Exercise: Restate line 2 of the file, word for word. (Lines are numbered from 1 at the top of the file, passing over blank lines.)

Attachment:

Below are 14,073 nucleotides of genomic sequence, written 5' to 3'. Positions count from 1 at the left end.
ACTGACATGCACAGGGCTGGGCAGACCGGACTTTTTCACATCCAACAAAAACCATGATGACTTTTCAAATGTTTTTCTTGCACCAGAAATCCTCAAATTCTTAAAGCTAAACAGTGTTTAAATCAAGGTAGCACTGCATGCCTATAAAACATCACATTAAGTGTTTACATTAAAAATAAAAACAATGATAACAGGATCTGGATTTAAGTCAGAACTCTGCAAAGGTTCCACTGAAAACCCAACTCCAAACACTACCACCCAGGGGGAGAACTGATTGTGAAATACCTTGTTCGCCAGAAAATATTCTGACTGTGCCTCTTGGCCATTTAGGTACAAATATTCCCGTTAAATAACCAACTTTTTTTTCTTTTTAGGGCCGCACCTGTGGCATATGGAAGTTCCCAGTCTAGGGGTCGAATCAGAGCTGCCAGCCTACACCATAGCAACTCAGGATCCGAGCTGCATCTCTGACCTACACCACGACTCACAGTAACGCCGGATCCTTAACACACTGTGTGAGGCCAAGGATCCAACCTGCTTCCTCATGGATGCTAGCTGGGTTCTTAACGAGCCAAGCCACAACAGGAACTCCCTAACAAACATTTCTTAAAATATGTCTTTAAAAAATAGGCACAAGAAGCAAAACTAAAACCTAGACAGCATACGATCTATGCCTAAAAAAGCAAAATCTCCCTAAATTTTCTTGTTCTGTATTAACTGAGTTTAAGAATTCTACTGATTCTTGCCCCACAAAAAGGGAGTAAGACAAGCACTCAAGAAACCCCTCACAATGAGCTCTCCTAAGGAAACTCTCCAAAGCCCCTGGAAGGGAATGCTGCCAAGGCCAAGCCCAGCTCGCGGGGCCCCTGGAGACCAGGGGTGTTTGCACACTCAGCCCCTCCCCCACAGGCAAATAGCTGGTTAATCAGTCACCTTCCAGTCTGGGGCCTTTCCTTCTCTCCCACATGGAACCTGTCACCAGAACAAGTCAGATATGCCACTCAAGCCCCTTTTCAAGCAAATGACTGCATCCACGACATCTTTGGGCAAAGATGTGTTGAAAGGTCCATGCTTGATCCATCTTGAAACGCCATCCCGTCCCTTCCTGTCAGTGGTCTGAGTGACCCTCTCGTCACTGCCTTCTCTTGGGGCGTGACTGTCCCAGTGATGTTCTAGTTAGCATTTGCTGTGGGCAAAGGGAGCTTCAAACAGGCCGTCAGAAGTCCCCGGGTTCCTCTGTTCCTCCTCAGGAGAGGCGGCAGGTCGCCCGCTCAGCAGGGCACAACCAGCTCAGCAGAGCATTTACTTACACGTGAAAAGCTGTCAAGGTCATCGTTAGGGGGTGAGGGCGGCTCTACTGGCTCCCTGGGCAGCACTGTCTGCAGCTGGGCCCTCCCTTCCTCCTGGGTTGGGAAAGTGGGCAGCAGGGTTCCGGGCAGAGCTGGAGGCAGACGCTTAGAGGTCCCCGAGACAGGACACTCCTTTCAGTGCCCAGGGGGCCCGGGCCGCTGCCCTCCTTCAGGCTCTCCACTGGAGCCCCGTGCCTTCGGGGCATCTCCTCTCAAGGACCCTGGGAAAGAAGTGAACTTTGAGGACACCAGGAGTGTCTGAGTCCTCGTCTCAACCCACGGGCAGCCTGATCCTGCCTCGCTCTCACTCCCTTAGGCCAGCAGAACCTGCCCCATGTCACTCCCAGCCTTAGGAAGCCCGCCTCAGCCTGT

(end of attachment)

ACTGACATGCACAGGGCTGGGCAGACCGGACTTTTTCACATCCAACAAAAACCATGATGACTTTTCAAATGTTTTTCTTGCACCAGAAATCCTCAAATTCTTAAAGCTAAACAGTGTTTAAATCAAGGTAGCACTGCATGCCTATAAAACATCACATTAAGTGTTTACATTAAAAATAAAAACAATGATAACAGGATCTGGATTTAAGTCAGAACTCTGCAAAGGTTCCACTGAAAACCCAACTCCAAACACTACCACCCAGGGGGAGAACTGATTGTGAAATACCTTGTTCGCCAGAAAATATTCTGACTGTGCCTCTTGGCCATTTAGGTACAAATATTCCCGTTAAATAACCAACTTTTTTTTCTTTTTAGGGCCGCACCTGTGGCATATGGAAGTTCCCAGTCTAGGGGTCGAATCAGAGCTGCCAGCCTACACCATAGCAACTCAGGATCCGAGCTGCATCTCTGACCTACACCACGACTCACAGTAACGCCGGATCCTTAACACACTGTGTGAGGCCAAGGATCCAACCTGCTTCCTCATGGATGCTAGCTGGGTTCTTAACGAGCCAAGCCACAACAGGAACTCCCTAACAAACATTTCTTAAAATATGTCTTTAAAAAATAGGCACAAGAAGCAAAACTAAAACCTAGACAGCATACGATCTATGCCTAAAAAAGCAAAATCTCCCTAAATTTTCTTGTTCTGTATTAACTGAGTTTAAGAATTCTACTGATTCTTGCCCCACAAAAAGGGAGTAAGACAAGCACTCAAGAAACCCCTCACAATGAGCTCTCCTAAGGAAACTCTCCAAAGCCCCTGGAAGGGAATGCTGCCAAGGCCAAGCCCAGCTCGCGGGGCCCCTGGAGACCAGGGGTGTTTGCACACTCAGCCCCTCCCCCACAGGCAAATAGCTGGTTAATCAGTCACCTTCCAGTCTGGGGCCTTTCCTTCTCTCCCACATGGAACCTGTCACCAGAACAAGTCAGATATGCCACTCAAGCCCCTTTTCAAGCAAATGACTGCATCCACGACATCTTTGGGCAAAGATGTGTTGAAAGGTCCATGCTTGATCCATCTTGAAACGCCATCCCGTCCCTTCCTGTCAGTGGTCTGAGTGACCCTCTCGTCACTGCCTTCTCTTGGGGCGTGACTGTCCCAGTGATGTTCTAGTTAGCATTTGCTGTGGGCAAAGGGAGCTTCAAACAGGCCGTCAGAAGTCCCCGGGTTCCTCTGTTCCTCCTCAGGAGAGGCGGCAGGTCGCCCGCTCAGCAGGGCACAACCAGCTCAGCAGAGCATTTACTTACACGTGAAAAGCTGTCAAGGTCATCGTTAGGGGGTGAGGGCGGCTCTACTGGCTCCCTGGGCAGCACTGTCTGCAGCTGGGCCCTCCCTTCCTCCTGGGTTGGGAAAGTGGGCAGCAGGGTTCCGGGCAGAGCTGGAGGCAGACGCTTAGAGGTCCCCGAGACAGGACACTCCTTTCAGTGCCCAGGGGGCCCGGGCCGCTGCCCTCCTTCAGGCTCTCCACTGGAGCCCCGTGCCTTCGGGGCATCTCCTCTCAAGGACCCTGGGAAAGAAGTGAACTTTGAGGACACCAGGAGTGTCTGAGTCCTCGTCTCAACCCACGGGCAGCCTGATCCTGCCTCGCTCTCACTCCCTTAGGCCAGCAGAACCTGCCCCATGTCACTCCCAGCCTTAGGAAGCCCGCCTCAGCCTGT